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By WCH Chief Operating Officer Olga Khabinskay

When I started working in healthcare 16 years ago, generous fee schedules kept American medical practices profitable. However, changes over the past seven years have made contract management more complicated. Insurance companies often cut fee schedules by as much as two-three percent a year, and merely toss doctors out of their network when they aren’t willing to negotiate. 

For the most part, insurance companies only offer new rates to new providers. So, a doctor who signed a contract 20 years ago may continue to get 20-year-old rates while newer providers benefit from better rates. Many physicians don’t realize they can revisit their contract, review rates, and ask for changes in their fee schedule years after they sign with an insurance company.

Periodically reviewing insurance contracts and renegotiating rates can bring more money into certain practices—especially those that provide unique or much-needed services in high demand areas. A billing company can help analyze contracts and navigate negotiations to optimize revenue in several ways.

First, a biller with extensive experience in a particular  area can do a preliminary review to determine where a provider is losing reimbursement revenue. A more comprehensive examination can indicate whether it makes more sense to leave an insurance company, reassign patients to another plan or request a contract renegotiation.

The next step is to analyze current revenue and  compare it to other practices with the same specialty in the same area. Typically, doctors who enroll at the same time get the same rates. If you notice that similar practices, who signed their contracts with the same insurance carrier several years apart, are getting significantly different reimbursements, you can work with an experienced advocate to help renegotiate for better, more current fees and rates. Insurance companies are more likely to negotiate with providers who:
Serve a large percentage of their in-network patients. If there are 20 primary care providers in a two-block radius, an insurer will be more likely to continue working with a more heavily utilized practice and let an underperforming one go.
Provide a unique service in a strategically-beneficial location.  For example, the only pediatric endocrinologist within 10 miles can negotiate a better rate for treating patients who would otherwise seek treatment at a more expensive hospital. 
Target specific procedures or tests. Focus on where you might be most likely to be successful by requesting a small percent increase only for the most commonly performed or expensive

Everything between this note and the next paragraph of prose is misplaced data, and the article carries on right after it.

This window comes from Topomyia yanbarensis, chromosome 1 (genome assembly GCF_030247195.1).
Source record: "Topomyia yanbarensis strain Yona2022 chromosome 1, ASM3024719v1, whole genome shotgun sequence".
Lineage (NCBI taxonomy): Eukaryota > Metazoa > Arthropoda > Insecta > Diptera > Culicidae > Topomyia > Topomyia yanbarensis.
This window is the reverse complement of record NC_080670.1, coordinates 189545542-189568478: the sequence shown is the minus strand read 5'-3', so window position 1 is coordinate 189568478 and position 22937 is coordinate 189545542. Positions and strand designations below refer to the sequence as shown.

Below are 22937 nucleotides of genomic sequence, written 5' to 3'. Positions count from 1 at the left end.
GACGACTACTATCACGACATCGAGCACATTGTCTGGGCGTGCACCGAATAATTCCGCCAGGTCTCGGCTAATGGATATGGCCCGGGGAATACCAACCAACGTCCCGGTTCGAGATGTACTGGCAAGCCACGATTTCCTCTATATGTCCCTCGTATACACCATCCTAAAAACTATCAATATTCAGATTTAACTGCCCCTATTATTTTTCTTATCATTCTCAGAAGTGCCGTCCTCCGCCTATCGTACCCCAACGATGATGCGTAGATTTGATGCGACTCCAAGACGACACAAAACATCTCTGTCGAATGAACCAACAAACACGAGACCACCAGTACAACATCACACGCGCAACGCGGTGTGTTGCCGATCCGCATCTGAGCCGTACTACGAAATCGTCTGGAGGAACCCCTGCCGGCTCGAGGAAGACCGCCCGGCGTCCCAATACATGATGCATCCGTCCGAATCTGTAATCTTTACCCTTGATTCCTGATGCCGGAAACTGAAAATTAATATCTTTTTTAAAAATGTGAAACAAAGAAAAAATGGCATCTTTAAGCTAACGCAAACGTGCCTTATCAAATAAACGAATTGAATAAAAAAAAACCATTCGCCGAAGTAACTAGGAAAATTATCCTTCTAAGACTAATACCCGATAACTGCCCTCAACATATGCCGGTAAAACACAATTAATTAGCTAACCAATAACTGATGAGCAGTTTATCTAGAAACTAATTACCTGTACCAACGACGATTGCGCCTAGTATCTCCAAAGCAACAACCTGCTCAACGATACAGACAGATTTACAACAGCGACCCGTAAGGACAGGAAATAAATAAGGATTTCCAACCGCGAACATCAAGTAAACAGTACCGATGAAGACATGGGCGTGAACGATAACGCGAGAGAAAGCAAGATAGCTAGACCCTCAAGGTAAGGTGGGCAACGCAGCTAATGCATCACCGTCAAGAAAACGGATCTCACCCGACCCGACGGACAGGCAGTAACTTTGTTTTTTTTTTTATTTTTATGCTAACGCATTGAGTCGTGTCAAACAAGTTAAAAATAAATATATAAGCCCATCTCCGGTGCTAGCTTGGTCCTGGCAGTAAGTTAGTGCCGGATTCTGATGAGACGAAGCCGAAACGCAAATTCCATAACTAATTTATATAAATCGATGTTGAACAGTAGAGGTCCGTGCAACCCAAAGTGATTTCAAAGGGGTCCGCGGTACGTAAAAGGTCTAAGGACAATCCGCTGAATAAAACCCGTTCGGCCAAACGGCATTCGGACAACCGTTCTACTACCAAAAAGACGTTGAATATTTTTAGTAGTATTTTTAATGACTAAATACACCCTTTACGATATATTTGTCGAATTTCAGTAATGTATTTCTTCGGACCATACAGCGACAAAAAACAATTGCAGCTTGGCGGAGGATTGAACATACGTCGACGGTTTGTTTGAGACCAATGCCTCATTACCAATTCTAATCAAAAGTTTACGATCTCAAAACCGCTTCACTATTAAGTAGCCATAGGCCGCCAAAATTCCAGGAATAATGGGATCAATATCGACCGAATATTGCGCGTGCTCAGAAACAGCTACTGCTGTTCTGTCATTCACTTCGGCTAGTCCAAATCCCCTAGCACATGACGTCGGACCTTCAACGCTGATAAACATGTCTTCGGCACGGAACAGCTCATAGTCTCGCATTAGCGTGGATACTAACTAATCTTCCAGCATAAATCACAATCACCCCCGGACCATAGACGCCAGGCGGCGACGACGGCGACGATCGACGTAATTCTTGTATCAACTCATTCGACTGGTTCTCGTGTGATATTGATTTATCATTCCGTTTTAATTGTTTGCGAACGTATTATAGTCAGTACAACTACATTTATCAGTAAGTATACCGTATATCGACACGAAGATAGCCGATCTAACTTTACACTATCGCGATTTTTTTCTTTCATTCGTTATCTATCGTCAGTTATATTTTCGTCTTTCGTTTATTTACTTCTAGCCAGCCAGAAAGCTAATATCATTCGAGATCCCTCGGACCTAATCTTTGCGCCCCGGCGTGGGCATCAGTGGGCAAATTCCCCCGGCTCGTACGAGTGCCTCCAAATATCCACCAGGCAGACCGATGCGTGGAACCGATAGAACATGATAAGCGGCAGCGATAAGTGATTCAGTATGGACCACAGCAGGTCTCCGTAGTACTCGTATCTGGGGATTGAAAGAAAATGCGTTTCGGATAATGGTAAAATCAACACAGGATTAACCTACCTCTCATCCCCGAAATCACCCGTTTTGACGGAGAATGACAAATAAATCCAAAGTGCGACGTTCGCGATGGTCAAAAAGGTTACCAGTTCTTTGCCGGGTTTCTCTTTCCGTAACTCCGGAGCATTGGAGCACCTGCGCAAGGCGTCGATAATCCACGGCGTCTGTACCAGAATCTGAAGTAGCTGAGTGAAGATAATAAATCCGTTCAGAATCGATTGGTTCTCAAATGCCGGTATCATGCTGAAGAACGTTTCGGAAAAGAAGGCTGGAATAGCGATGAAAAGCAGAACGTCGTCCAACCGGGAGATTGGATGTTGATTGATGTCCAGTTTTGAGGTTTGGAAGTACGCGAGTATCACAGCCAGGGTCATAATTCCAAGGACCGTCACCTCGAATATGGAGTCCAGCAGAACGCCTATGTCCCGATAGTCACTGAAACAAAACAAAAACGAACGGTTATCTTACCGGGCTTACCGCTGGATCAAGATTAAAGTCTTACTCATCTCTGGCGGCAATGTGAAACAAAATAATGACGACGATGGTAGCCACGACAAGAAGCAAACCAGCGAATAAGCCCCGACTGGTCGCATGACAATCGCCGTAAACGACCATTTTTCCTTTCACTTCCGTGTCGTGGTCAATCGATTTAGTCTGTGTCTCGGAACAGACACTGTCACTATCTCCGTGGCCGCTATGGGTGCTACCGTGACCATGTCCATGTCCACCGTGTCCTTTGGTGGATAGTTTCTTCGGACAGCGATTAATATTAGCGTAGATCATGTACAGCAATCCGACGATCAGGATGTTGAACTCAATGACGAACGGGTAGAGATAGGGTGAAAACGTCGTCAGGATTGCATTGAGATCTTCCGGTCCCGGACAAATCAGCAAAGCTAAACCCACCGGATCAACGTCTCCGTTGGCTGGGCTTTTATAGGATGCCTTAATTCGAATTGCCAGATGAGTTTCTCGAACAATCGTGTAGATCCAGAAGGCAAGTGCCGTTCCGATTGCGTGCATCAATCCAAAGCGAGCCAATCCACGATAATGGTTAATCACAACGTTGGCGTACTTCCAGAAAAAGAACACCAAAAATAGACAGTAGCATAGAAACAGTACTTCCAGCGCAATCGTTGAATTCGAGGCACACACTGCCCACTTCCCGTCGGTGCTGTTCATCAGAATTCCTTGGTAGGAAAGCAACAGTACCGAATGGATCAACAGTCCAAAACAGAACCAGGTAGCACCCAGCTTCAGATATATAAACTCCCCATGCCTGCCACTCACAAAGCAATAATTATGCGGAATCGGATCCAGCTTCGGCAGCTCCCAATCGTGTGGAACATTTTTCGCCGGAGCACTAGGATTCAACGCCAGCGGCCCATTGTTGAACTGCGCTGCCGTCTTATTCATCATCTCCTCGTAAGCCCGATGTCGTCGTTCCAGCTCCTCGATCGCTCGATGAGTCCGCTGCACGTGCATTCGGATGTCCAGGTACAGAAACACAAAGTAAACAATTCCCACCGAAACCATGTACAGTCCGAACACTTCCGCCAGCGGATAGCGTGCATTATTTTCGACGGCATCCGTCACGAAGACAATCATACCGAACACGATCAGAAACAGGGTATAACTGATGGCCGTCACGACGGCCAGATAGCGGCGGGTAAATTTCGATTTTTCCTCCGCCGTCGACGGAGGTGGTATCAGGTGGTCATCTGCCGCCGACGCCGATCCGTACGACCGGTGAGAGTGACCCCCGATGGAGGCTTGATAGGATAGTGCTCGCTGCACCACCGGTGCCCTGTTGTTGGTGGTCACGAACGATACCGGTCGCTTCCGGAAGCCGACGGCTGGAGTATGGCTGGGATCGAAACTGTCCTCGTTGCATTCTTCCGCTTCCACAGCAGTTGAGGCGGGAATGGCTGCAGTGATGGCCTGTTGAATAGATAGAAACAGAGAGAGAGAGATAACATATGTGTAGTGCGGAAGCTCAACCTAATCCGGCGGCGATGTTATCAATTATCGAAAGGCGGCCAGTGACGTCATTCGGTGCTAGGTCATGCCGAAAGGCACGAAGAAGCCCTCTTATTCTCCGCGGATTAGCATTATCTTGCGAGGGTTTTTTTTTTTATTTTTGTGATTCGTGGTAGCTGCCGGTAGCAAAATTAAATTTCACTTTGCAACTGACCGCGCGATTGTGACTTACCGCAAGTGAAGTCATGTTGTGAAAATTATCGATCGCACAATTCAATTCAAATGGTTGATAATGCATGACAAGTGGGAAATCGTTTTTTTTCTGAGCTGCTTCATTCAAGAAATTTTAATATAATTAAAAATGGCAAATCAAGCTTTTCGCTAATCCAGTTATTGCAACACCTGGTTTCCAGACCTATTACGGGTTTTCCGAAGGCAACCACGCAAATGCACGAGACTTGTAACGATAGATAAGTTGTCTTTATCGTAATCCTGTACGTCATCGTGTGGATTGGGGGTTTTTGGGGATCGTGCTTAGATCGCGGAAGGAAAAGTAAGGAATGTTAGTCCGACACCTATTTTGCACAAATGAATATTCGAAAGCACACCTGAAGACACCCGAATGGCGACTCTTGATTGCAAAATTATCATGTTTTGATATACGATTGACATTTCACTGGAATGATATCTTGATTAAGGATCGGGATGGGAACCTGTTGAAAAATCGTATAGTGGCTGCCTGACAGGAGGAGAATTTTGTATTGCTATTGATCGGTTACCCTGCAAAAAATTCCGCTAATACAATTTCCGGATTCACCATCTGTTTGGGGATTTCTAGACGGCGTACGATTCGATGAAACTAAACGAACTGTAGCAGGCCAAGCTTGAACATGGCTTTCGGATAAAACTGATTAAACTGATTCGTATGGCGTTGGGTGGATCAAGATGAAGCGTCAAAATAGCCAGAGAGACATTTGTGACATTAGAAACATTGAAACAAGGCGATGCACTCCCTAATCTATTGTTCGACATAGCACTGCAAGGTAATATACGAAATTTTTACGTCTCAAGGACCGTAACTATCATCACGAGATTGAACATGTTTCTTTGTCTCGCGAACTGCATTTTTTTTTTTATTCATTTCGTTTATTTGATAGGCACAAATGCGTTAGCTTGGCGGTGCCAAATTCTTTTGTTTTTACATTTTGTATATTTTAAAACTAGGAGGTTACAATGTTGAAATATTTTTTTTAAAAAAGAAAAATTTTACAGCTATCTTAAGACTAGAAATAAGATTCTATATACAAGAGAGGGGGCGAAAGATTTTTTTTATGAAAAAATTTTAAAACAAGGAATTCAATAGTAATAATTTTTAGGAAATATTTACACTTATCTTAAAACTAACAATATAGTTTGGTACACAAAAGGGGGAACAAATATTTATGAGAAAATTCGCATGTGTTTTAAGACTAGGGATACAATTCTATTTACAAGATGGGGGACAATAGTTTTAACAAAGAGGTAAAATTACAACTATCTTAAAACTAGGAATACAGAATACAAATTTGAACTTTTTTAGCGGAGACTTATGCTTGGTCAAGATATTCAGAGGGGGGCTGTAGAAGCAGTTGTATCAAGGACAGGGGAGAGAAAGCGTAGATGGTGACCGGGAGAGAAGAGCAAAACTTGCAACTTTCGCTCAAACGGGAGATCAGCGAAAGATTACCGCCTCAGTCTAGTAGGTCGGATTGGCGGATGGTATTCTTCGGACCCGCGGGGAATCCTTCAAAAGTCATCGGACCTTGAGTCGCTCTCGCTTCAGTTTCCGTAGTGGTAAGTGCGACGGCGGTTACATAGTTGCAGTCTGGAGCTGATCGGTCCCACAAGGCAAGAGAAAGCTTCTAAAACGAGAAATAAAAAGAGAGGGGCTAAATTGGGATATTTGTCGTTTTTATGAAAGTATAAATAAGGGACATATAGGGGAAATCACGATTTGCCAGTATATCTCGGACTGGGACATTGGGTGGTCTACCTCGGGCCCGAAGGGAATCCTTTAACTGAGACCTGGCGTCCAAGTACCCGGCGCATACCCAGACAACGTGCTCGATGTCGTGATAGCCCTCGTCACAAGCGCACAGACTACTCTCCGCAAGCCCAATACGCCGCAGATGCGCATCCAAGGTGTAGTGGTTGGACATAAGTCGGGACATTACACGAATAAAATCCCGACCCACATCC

procedures. These include anesthesiology, X-rays, CTs, or other specific diagnostics.

Navigating the Negotiation Process

A quality billing company establishes strong working relationships with dedicated insurance representatives who ultimately grant negotiation requests based on overall practice performance. They weigh several factors, including: how much providers bill to insurance; how much they receive; clean claim rates; and the number of audits passed or failed. 

The reps will either accept or decline a practice’s request based  on perceived value to their network. An insurer will want to know why patients use the practice and why they should continue working with the practice under a newly-negotiated contract. It is also important to include pertinent clinical  information from a physician or director. 

A negotiation request should include information about:
• Measures that help keep patient populations healthier
• Procedures that save lives or cut down on hospital admissions
• Expanded office hours that improve access for members
• Practice staff, including physicians, registered nurses, physician’s assistants, etc.
• Facility size and operating expenses - for example, working longer hours incurs overtime costs
• Flat rate services - an urgent care center that gets a flat rate for all visits can request additional reimbursement for expensive CAT scans, MRIs or X-ray

Bottom Line Benefit

Clearly, providers are so focused on patient care and the administration that changing an insurance agreement seems like an added headache. However, practices may be leaving many thousands of dollars on the table if they do not know where to look and are not embracing the need to re-negotiate. 

WCH Service Bureau is the #1 billing and credentialing company in the tri-state, New York area.

September 2019